ONE MORE DRY DAY: Look for a partly to mostly sunny sky across Alabama today with a high in the mid to upper 50s for most communities. Clouds will thicken tonight ahead of the approaching storm system.
SATURDAY: Rain will move into the western counties of the state by midday, and widespread rain is likely statewide Saturday evening and night. This will be a good soaking, with amounts of 1-2 inches likely. A few strong thunderstorms are possible along the Gulf Coast; the Storm Prediction Center has defined a marginal risk (level 1 out of 5) of severe thunderstorms along the Florida coast from Perdido Key all the way down to Sarasota.
SNOW POTENTIAL SUNDAY: Much colder air will be pulled southward Sunday, and the rain will likely change to periods of snow over the northern half of the state. Some accumulation is possible on grassy areas over about the northern third of Alabama (north of Birmingham); amounts should be generally 1 inch or less. However, isolated heavier totals are possible north of the Tennessee River and across the high terrain of northeast Alabama.Temperatures will be generally in the mid 30s Sunday as the snow falls, and with temperatures holding just above freezing roads should be just wet, and for now travel impact is not expected Sunday afternoon. However, as temperatures drop below freezing Sunday night some patchy “black ice” is possible, mainly on bridges.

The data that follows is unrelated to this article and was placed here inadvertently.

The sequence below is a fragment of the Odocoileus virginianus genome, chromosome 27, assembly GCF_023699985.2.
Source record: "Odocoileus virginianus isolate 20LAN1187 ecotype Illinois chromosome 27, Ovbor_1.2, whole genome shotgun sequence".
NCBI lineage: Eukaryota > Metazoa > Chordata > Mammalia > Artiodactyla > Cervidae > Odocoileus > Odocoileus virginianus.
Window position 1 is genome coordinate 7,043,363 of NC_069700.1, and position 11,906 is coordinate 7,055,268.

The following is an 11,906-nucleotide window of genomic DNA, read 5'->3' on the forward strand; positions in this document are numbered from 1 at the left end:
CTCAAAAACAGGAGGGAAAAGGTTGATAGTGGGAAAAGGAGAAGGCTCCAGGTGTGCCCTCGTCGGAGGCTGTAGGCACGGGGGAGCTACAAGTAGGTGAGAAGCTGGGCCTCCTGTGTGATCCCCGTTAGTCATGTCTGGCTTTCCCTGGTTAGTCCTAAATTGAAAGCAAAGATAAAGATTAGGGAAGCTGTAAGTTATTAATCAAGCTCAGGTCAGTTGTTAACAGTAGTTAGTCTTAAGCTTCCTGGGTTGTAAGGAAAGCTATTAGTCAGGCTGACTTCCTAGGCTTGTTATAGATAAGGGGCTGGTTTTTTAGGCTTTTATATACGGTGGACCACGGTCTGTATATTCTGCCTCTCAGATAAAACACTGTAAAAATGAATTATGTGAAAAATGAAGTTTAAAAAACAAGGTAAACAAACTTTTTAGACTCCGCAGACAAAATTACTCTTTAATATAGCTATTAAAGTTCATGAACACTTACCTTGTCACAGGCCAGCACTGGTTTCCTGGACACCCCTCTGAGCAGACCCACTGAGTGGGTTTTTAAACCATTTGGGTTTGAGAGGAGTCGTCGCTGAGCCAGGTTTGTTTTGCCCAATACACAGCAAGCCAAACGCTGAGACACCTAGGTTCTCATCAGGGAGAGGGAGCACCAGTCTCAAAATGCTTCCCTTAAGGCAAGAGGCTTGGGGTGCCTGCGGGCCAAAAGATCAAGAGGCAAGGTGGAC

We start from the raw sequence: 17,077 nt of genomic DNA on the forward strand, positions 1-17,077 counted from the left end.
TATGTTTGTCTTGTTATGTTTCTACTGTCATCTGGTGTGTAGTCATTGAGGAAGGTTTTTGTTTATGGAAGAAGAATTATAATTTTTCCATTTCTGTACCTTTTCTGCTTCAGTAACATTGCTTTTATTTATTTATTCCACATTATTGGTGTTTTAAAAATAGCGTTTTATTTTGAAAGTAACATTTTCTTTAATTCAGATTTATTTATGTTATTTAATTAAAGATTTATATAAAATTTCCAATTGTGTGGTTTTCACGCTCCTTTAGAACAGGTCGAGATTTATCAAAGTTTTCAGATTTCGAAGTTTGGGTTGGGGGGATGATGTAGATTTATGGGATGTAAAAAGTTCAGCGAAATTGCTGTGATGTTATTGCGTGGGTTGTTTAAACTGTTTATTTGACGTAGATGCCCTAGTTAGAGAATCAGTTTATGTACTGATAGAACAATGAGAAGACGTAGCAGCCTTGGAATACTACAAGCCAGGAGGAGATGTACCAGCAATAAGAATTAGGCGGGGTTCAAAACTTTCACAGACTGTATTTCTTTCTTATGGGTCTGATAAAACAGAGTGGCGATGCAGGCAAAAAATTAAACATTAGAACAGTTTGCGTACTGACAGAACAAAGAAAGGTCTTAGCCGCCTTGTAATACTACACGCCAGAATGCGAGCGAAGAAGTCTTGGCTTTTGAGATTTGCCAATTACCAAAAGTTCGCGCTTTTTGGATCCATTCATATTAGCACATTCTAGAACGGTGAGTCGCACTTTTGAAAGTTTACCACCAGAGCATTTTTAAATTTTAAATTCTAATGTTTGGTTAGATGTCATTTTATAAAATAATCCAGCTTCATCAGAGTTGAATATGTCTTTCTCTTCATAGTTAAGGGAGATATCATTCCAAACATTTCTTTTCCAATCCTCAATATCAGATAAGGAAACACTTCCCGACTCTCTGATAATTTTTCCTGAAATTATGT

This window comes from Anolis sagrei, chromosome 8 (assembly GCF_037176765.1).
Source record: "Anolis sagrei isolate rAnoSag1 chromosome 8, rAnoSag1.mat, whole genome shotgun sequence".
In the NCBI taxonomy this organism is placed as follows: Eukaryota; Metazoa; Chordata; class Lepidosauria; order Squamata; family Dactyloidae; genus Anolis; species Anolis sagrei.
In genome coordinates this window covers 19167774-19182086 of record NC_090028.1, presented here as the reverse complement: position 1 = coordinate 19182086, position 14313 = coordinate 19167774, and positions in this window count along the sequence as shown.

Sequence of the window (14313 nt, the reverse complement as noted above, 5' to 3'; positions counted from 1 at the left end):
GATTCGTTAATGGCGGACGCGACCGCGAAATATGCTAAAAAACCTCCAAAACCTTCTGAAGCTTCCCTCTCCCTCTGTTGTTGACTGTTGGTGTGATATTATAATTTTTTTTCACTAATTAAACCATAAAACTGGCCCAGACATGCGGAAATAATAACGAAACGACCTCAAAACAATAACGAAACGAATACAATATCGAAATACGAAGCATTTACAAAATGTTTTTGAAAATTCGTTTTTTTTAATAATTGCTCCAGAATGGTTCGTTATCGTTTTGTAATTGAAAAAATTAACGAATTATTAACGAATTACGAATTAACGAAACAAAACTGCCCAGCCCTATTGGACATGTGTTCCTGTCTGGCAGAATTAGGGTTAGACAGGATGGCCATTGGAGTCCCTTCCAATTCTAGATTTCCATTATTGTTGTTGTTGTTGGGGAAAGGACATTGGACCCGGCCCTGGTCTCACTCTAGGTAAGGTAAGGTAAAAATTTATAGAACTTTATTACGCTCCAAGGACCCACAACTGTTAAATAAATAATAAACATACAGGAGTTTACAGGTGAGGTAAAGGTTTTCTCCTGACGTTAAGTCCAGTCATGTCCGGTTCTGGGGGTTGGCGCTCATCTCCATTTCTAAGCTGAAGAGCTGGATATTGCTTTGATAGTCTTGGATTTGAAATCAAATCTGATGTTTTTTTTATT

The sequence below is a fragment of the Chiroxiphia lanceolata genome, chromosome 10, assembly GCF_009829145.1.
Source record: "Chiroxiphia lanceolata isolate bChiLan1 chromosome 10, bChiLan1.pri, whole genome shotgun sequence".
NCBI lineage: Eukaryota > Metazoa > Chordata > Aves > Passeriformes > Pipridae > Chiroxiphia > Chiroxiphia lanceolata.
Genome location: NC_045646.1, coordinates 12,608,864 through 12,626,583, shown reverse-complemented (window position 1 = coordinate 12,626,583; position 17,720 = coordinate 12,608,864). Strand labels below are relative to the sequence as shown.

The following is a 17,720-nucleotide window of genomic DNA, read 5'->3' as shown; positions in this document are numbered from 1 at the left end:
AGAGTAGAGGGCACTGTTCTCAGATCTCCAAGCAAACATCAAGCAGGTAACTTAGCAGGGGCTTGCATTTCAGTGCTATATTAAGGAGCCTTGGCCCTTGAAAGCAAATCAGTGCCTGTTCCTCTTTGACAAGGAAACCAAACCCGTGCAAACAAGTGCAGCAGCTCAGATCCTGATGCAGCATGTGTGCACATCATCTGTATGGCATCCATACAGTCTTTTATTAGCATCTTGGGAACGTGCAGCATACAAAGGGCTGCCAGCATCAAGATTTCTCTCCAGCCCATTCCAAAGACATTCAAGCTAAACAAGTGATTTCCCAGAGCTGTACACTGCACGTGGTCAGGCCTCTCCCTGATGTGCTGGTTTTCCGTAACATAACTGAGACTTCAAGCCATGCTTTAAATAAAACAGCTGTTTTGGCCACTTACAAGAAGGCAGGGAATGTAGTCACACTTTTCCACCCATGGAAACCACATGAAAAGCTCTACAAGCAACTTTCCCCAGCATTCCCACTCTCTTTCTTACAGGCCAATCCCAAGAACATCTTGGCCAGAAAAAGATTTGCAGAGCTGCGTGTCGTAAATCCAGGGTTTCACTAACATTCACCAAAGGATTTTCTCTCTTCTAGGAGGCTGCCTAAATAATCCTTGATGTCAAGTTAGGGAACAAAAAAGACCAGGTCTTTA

While there are no watches for any part of Alabama, a Winter Storm Watch is in effect for much of Tennessee, where snow amounts of 2-4 inches are likely. Major snow and ice impacts are also likely in the Carolinas, Virginia and West Virginia.As always, this forecast can change, so watch for updates over the weekend.
NEXT WEEK: Monday and Tuesday will be dry with a warming trend; then a cold front will bring a chance of rain Wednesday afternoon and Wednesday night. Another shot of cold, dry air rolls into the state Thursday and Friday.
ON THIS DATE IN 1972: In Loma, Montana, the temperature soared from 54 degrees below zero to 49 degrees above zero on Jan. 14-15. The 103-degree change is the greatest ever recorded in the world for a 24-hour period.
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